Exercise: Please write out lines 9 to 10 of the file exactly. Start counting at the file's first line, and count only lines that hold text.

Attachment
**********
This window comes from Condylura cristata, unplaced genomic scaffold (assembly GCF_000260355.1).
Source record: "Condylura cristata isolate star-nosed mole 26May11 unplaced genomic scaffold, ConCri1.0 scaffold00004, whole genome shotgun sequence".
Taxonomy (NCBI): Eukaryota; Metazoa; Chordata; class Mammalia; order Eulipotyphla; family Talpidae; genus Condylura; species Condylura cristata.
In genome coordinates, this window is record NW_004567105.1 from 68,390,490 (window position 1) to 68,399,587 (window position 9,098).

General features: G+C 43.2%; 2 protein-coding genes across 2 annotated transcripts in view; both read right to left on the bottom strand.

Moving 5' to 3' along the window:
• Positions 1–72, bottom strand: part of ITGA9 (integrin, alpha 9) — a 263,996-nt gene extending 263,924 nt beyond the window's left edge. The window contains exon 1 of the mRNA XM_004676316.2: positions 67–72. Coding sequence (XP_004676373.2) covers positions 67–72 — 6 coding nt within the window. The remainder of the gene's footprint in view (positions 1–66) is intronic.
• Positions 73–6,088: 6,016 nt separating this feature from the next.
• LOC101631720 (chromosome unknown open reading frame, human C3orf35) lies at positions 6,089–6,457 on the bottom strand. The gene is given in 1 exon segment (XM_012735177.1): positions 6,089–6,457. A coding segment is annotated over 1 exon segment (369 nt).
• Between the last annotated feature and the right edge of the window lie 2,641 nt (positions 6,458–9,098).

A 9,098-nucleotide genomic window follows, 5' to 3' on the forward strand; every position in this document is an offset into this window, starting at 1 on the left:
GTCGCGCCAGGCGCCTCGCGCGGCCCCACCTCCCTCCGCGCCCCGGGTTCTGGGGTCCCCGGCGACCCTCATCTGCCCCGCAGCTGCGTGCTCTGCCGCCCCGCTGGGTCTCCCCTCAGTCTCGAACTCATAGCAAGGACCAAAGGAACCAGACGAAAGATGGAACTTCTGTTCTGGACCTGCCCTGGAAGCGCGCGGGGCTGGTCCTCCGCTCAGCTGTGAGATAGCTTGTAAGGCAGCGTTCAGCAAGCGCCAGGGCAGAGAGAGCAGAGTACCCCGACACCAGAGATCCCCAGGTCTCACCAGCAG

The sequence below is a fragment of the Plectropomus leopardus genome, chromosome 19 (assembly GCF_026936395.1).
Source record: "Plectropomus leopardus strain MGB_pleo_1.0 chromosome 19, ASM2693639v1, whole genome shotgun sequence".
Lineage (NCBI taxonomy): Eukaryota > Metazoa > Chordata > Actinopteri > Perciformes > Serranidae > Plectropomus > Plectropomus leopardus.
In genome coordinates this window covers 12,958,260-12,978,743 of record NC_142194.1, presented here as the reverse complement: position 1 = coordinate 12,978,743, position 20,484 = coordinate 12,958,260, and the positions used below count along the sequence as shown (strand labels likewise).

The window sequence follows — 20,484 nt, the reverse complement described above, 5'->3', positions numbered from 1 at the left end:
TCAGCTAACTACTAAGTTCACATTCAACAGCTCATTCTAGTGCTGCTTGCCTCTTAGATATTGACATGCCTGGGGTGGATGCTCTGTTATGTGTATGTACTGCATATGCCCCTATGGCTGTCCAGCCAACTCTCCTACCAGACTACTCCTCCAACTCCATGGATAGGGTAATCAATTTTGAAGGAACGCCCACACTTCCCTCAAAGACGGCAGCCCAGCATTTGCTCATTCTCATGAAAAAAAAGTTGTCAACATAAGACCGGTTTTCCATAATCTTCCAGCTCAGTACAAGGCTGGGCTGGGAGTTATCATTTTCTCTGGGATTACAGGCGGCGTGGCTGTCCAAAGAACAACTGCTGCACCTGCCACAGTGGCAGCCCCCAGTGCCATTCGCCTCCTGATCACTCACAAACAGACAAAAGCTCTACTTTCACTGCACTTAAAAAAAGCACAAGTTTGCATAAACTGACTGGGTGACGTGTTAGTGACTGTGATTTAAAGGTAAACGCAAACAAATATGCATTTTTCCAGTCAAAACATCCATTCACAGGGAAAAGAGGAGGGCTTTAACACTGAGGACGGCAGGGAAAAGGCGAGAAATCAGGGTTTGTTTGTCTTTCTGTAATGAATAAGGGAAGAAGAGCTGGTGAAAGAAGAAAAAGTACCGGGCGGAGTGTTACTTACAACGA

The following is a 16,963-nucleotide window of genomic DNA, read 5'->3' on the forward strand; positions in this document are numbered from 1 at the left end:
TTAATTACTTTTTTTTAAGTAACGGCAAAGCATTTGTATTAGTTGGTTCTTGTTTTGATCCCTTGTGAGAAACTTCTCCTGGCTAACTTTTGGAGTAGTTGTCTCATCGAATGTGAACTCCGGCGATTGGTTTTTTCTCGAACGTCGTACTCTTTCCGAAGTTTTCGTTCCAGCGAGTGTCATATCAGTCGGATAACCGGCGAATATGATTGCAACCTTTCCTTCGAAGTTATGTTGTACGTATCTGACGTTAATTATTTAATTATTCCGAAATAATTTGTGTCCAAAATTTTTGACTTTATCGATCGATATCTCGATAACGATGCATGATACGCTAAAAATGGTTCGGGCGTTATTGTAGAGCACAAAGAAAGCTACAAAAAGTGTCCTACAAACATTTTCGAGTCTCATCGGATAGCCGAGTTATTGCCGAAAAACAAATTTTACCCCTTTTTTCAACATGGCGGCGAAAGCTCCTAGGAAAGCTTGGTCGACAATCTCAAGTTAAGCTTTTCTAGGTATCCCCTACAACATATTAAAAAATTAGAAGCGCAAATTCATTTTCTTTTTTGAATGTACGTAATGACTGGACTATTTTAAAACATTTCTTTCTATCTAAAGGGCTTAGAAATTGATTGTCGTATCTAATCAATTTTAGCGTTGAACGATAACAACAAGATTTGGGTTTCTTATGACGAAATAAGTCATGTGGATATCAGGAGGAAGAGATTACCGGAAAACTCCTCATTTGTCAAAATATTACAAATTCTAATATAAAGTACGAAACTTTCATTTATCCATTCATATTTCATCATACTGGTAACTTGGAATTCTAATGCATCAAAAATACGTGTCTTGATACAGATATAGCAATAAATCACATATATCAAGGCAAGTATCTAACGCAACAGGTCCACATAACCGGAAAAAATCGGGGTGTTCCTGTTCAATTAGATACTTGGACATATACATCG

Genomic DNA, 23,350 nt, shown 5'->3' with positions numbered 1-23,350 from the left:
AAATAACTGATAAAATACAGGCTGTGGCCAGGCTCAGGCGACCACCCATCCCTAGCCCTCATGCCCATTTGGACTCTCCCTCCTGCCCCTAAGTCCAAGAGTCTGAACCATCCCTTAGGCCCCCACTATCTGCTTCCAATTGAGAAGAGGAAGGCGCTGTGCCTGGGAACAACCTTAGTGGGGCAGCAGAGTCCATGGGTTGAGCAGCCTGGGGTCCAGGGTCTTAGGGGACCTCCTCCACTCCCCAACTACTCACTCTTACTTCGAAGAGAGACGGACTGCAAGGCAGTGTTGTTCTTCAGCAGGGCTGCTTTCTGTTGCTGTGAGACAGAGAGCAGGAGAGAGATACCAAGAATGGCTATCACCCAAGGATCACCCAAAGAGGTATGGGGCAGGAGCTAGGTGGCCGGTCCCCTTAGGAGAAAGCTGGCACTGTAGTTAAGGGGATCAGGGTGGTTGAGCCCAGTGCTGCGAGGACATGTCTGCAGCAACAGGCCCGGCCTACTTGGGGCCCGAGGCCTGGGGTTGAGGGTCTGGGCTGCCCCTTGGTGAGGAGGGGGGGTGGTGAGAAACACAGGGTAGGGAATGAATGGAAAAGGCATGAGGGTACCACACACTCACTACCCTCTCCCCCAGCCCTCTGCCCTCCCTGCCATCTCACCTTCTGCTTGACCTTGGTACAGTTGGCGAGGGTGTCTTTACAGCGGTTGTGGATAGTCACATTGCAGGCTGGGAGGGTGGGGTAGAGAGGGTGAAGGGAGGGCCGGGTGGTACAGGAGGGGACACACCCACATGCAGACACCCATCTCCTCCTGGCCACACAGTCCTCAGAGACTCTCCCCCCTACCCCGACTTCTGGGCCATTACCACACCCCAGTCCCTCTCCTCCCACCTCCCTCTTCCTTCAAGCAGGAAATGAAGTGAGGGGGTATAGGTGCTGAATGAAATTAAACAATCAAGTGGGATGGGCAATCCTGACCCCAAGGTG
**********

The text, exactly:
• LOC101631720 (chromosome unknown open reading frame, human C3orf35) lies at positions 6,089–6,457 on the bottom strand. The gene is given in 1 exon segment (XM_012735177.1): positions 6,089–6,457. A coding segment is annotated over 1 exon segment (369 nt).
• Between the last annotated feature and the right edge of the window lie 2,641 nt (positions 6,458–9,098).